Test Pilot

February 1, 1997


  1. If an aircraft engine has a fuel consumption of 20 gph, how many gallons of uncompressed air does it consume per hour?
  2. In 1935, the famous humorist, _____, and noted around-the-world pilot, _____, were killed while departing Point Barrow, Alaska, in a Lockheed floatplane.
  3. The most current general aviation transceivers have _____ channels that cover the VHF frequency band from _____ to _____ MHz.
  4. Reader Penny Wilson asks: How did the Piper Cub come to be called a Cub?
  5. Reader Christopher R. Ekland asks: Ignoring pilot physiology and cargo bay constraints, if a Cessna 172 is pushed downward from an orbiting space shuttle, would the flight controls become effective soon enough to prevent damaging frictional heating and allow the aircraft to be glided safely to earth?
  6. In general, why is there more cloudiness associated with a low-pressure system than with a high?
  7. May a tower controller allow an airplane to land on a runway that is occupied by an airplane that has just landed?
  8. With respect to flight in icing conditions, when the outside air temperature is between 0 and minus 10 degrees C, ______ ice (type of structural ice) can generally be expected; when the OAT is between minus 15 and minus 20 degrees C, _____ ice can be anticipated.


  1. If indicated rate of climb or descent is multiplied by 10, vertical speed is expressed (approximately) in
    1. kilometers per hour.
    2. knots.
    3. miles per hour.
    4. none of the above
  2. For atmospheric conditions to be unstable, the adiabatic lapse rate generally must be _____ the ambient lapse rate.
    1. greater than
    2. equal to
    3. less than
    4. does not matter
  3. If the air at a given location is warmer than standard, the pressure lapse rate (everything else being equal) at sea level is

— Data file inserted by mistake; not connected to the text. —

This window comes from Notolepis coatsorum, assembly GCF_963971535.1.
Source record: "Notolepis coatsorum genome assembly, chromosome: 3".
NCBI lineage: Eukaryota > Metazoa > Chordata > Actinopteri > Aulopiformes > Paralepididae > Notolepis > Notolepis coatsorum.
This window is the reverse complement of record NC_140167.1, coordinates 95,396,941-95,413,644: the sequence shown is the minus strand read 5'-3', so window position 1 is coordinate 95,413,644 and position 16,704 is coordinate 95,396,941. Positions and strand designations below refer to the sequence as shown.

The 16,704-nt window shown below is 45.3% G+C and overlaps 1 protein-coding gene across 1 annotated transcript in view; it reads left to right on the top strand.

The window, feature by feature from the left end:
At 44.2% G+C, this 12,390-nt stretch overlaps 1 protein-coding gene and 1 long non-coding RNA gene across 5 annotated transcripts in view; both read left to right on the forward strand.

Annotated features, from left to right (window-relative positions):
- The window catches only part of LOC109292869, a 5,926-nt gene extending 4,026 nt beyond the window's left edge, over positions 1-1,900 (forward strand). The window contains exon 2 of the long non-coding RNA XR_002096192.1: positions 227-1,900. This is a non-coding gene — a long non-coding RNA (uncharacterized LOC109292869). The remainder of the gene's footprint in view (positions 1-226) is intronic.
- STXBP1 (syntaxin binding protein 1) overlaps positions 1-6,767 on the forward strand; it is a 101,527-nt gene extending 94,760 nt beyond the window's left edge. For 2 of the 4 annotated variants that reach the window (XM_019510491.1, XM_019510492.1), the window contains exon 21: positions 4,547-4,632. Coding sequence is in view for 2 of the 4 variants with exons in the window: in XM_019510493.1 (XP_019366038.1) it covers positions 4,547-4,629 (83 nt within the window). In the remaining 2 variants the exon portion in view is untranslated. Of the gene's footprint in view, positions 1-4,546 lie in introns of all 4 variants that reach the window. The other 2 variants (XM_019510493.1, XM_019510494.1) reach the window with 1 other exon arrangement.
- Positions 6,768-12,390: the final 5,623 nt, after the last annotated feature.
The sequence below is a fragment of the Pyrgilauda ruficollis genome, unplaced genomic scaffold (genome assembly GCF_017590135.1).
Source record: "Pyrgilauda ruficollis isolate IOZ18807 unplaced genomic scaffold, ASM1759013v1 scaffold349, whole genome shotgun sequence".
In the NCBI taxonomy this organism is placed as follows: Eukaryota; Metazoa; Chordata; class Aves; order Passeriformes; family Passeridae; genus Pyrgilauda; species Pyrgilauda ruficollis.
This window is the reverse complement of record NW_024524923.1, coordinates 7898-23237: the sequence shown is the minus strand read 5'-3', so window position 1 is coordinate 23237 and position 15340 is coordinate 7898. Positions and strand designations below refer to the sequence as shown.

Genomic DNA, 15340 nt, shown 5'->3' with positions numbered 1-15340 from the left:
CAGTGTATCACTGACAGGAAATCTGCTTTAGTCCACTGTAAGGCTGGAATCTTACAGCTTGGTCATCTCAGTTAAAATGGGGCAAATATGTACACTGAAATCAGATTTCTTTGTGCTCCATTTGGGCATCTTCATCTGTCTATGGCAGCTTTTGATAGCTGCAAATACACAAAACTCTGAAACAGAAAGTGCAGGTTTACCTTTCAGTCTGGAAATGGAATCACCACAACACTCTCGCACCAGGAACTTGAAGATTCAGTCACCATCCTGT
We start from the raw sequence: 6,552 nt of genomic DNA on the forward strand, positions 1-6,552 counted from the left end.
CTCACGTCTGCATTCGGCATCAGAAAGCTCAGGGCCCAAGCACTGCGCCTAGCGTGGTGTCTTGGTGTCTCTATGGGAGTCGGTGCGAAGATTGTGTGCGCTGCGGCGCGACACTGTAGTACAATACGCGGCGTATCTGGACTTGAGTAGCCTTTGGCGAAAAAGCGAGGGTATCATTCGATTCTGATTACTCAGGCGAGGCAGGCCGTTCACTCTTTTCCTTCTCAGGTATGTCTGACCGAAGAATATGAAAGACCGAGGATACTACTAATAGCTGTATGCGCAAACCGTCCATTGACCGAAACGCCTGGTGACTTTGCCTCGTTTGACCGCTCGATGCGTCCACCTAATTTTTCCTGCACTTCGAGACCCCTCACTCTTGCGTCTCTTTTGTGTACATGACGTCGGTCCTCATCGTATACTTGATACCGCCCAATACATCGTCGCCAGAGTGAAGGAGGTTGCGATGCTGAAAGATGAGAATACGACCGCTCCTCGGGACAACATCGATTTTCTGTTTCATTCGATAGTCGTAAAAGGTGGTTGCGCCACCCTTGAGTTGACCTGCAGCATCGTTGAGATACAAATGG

1. more than 1 inch of Hg per 1,000 feet.
    2. less than 1 inch of Hg per 1,000 feet.
    3. 1 inch per 1,000 feet.
    4. cannot be determined


  1. 16,000 gallons. Reciprocating engines consume 8,000 parts of air (by volume) for each part of fuel.
  2. Will Rogers, Wiley Post
  3. 760, 118.000, 136.975
  4. The airplane was originally powered by a 20-hp, two-cylinder Brownback "Tiger Kitten" engine. Because a tiger kitten is a cub, the company's accountant, Gilbert Hadrel, was inspired to call the little airplane a Cub.
  5. No. The extraordinary true airspeed (even at only 50 KIAS) would result in damaging heat, compression, and destructive Mach airspeed effects. Not much of the structure would make it to Earth. (My thanks to astronaut Jay Apt for this answer.)
  6. A low is characterized by rising air, which is cooled and is a primary cause of cloudiness. A high is characterized by subsidence (descending air), which results in warming and a decrease in cloudiness.
  7. Yes, but only during daylight hours and when a safe distance separates the airplanes.
  8. Clear, rime. Mixed clear and rime generally can be expected between minus 10 and minus 15 degrees C (according to FAA Advisory Circular 91-51A).
  9. b. A VSI indicates vertical speed in thousands of feet per minute. For example, 6,000 fpm is shown as "6." Six thousand fpm equals approximately 1 nm per minute, which equals 60 knots. Multiplying 6 by 10 also results in 60.
  10. c. In this way, rising air being cooled adiabatically remains warmer than the surrounding air and continues to rise on its own accord.
  11. b. Because warm air is less dense than cold air, it takes a greater gain in altitude for pressure to decrease a given amount when climbing in warm air than is required in cold air.